And this, from the "prana pratistha" (establishment of life) in the Kali puja:
Om am am hrim krom yam ram lam vam sam sam sam hom ham sah
Yes, different sounds, but using monosyllables to establish something. In the former case, the Enochian chant is used prior to scrying (as part of a much longer chant), and is a prologue to the work. In the latter case, the chant is to "establish life" in a murthi or image--hence, I do not recommend that you use this second chant at all. I don't use it. I'm not trying to establish "life" in an image. (This is a ritual used when Hindu temples are opened, and prayers are said over the carved images being installed there--in this case, a Kali temple).
In Hinduism, such monosyllabic mantras are called "bijas", or "seed" mantras. They are derived from the primary sounds of the Sanskrit alphabet laid out in the Maheswara Sutras. The number of syllables used is significant. Most mantras used in pujas have 24, 28, or 30 syllables, and are referred to as gayatri, usnig, and anustup mantras respectively (creation, preservation, destruction).
There is a mantra referred to as the "gayatri" mantra that has two variations: "Om bhuh bhuvah svaha tat savitur varenyam bargo devasya dimahi dyo yo na pracodyat", and "Om tat savitur varenyam bargo devasya dimahi dyo yo nah pracodyat". The second variation is a true Gayatri mantra, with a meter of 24. The former is the gayatri including the mahavyahriti (great utterance). They both refer to that goddess known as Gayatri, a goddess of learning, and "mother of all the Vedas", though the deity invoked through this mantra is Savitri, who is usually not worshipped directly, but known as the "rouser".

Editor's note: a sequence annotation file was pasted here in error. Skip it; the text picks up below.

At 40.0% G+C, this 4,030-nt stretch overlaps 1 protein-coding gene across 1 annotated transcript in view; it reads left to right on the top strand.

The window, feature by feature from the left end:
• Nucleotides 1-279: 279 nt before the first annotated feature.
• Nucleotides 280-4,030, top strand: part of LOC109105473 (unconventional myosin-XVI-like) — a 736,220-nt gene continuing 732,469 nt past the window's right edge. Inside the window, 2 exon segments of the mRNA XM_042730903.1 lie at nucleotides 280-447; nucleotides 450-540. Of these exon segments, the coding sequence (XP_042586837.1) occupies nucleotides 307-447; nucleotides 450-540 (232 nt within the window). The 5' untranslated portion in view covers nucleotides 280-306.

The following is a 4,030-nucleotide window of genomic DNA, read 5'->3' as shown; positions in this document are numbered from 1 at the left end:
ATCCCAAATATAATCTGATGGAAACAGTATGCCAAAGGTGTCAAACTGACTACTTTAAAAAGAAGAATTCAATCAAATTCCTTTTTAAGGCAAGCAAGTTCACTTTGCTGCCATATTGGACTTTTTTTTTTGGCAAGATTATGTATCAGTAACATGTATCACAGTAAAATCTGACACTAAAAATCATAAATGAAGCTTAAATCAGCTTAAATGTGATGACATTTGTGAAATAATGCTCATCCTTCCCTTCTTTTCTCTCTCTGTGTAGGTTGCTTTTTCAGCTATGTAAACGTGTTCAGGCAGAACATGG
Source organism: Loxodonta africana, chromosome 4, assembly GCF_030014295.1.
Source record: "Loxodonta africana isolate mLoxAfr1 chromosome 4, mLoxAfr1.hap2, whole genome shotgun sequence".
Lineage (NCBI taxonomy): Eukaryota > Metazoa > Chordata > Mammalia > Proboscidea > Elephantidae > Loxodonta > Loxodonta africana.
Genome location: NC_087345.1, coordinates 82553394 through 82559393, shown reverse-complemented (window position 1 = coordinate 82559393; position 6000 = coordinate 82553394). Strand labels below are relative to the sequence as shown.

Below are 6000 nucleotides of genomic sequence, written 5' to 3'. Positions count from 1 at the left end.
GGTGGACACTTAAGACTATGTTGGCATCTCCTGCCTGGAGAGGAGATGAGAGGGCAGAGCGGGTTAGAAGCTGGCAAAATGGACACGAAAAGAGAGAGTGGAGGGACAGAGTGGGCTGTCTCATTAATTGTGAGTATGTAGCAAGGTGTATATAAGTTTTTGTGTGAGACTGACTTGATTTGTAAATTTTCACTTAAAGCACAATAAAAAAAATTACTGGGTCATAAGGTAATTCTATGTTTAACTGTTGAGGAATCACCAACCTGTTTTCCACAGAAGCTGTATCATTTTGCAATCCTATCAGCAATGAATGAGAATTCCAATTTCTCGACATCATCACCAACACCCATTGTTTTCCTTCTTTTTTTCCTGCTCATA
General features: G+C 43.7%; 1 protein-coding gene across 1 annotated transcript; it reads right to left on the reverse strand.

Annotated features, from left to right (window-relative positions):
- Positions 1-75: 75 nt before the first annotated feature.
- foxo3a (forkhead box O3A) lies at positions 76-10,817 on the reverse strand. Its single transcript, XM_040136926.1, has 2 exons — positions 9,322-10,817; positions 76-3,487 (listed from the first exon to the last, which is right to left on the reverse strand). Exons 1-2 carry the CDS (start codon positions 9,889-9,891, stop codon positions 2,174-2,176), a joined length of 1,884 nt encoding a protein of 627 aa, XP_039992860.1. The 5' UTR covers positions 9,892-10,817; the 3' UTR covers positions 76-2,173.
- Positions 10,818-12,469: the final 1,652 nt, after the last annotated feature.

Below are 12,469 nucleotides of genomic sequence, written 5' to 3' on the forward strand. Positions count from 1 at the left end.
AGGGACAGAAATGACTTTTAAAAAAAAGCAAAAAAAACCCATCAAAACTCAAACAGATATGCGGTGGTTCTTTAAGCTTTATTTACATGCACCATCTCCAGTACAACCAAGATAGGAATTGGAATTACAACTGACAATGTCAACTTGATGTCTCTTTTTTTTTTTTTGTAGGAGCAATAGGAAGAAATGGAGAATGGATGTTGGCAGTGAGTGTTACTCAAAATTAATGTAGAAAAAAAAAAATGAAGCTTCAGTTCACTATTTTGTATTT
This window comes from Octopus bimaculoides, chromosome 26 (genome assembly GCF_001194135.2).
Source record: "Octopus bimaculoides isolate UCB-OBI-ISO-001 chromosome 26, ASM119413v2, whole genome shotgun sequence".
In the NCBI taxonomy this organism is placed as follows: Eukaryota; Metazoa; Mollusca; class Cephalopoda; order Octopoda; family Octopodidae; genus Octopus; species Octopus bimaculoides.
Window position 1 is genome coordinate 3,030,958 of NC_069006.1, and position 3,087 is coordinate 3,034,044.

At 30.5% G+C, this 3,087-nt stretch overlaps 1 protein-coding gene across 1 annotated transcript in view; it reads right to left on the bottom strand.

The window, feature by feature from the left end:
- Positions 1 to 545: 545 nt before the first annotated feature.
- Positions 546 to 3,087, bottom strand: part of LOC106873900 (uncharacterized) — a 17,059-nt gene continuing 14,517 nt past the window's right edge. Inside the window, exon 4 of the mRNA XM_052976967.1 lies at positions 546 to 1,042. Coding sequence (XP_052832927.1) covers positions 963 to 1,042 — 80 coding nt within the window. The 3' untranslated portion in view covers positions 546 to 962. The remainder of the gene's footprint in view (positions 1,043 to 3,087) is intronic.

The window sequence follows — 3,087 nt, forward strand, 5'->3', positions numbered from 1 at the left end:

This tells you a lot about the working of the mantra. It is meant to bring true knowledge, and it does so through an invocation of Savitri, the "rouser" (i.e., one who stimulates the kundalini flow from its sleepy base of the spine towards the sahasrara chakra at the top of the head). The chakras below the anahata (heart) are thought to be "survival" chakras--they represent impulses that help us in our mundane, day-to-day lives, and in survival. From the anahata upward comes spiritual knowledge (and the anahata is known as the center of the "Virgin Birth"--the birth of true spiritual man), and raising the kundalini consciousness to this level and beyond allows us to become aware of that knowledge. Hence, the mantra's association with the Sun--that which "illuminates us".
But back to the bijas. According to another book I've read, "The Tantra of Sound", reciting these bijas leads to a slowing of the heart rate and of bodily functions, so that one can enter a still, meditative state. It puts one "in between the worlds", you might say. The idea of sound connecting us with this other Mystery is incredibly old; if you think of the notion of the Harmony of the Spheres, you can work backwards from that to these Indian ideas that are thousands of years old.
Speaking from personal experience, I can say there is a connection. For years I did puja daily, and sometimes I would recite mantras for 3 hours straight. That definitely changes your consciousness, without question. In Lon's book, he prescribes a formula that includes 18 minutes of chanting, and this does indeed lead to an altered state of consciousness. It's hard to cultivate awareness when you're hearing so much external noise--both in the physical world and in your brain. Mantras are a way to overcome that noise with noise. It tricks you into a deeper awareness.
Ramakrishna's wife, Sarada Devi, once said that mantras were necessary, as there was "too much distraction in the Age of Kali" (Kali Yuga) for humans to focus their minds. From my own workings, I think she is right. A case of fighting fire with fire, in a sense.
With that--it's only a few more hours til storm time. Not sure if I'll be able to sleep upstairs with rain pounding on my skylights. Maybe I should just recite my mantras to drown out the rain...